Passion and perseverance can go a long way for any dream as long as you keep focused on your dream and not the one that others have for you.

So, for this Valentine’s Day, I encourage you to not forget that love begins with you. Love your talent. Love your passion. Love your dream. Love yourself. And even if it takes  20 years, you can be what you want to be if you don’t lose sight of who you were meant to be.

Sunday, December 3, 2017

Christmas tree time capsule

In what feels like the land of Christmas trees, I must admit, we have a fake tree. Its lights permanently woven within its branches, the branches made from hidden wire under the faux fir needles, our tree must be straightened and fluffed each year after its 11-month stay in a box. 

It’s a small tree, maybe 4-feet tall, and although it doesn’t have the refreshing scent of a real tree, our tree does everything we need it to doit tells the story of us. For me, the actual tree is the least important part of the Christmas tree tradition. Each year we bring our fake tree to life with the ornaments we hang from it. 

On a typical Christmas growing up, we dedicated a whole day to picking out and decorating the tree. Once we got it home we would make hot chocolate or pour a glass of my mom’s homemade eggnog. We would turn on Christmas songs, pull out the ornaments, and hang them one by one. It was not a task to be rushed because many of our ornaments had a story and we liked to reminisce about those moments together.

Now that I’m an adult, my parents have passed down some of the ornaments I’ve looked at for much of my life. I continue to add new ones as my story evolves, but each year I’m reminded of decades passed as I unwrap them. Like a time capsule, ornament by ornament our tree is a place for the past and present to collide, history dangling from its branches.

When my parents were married, the symbol of their union was a moon and star. In our family home, there were several places that symbol could be found, including ornaments on our Christmas tree. Each year I hang one such ornament, a half moon with a star dangling from its corner in honor of my parents.

A gold metal ornament in the shape of a little girl with wings and a halo bares the engraving, “Allison 1982.” The ornament was given to me on my first Christmas. As a small child, I hung it from my own mini tree that sat on a bookshelf in my bedroom. As I have grown, it has come with me to all the homes I’ve lived, all the trees I’ve had, and will hopefully continue to do so.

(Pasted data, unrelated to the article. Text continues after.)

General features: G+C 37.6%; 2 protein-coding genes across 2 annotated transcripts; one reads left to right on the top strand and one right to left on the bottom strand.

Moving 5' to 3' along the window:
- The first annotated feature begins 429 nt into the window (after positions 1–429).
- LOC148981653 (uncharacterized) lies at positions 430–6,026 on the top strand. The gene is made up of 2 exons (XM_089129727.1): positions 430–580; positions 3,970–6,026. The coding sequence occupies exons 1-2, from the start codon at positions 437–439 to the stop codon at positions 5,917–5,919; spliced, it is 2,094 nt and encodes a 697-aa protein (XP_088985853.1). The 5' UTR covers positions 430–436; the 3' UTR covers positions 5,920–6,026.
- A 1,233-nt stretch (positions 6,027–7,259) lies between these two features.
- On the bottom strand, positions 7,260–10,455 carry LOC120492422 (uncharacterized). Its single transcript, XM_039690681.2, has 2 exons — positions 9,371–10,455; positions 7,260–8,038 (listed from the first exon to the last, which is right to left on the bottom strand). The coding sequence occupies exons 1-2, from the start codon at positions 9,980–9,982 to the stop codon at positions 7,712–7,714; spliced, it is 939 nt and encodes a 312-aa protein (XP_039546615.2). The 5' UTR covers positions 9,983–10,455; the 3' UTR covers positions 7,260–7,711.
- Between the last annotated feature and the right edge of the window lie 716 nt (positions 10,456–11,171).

There are a series of ornaments that represent the East Coast, where most my family still lives. There’s a painted blue crab shell symbolizing the crab feasts my family always has when we come visit. A ball ornament that was hand-painted by my cousin two decades ago has what looks like the Baltimore skylinethe area much of my family grew up.

Other ornaments were made by me, and my parents insisted on saving them. There’s the origami star I made in 4-H fiber arts class, dipped in wax to preserve its shape and sprinkled with sparkles to give it some bling. In kindergarten, I made an ornament using the lid of a can. With a string pulled through a hole to hang it, my school picture is glued to the front; two pigtails on the side of my head and wearing a plaid jumper my grandmother made. 

Then there’s the bungee jumping Santa. Santa is in a pose as if skydiving and attached to a slinky-ish wire that allows it to bounce up and down when pulled. Around since my childhood, two years ago we hung it from a lamp in our living room and our young nephew pulled too hard, sending Santa crashing down on the wood floor, breaking into a half dozen pieces. Last year, we were gifted back Santa, whose pieces had been picked up after the accident and glued back together with expert precision. With barely-there “scars” from where he had been broken, he is now whole again with new stories to tell.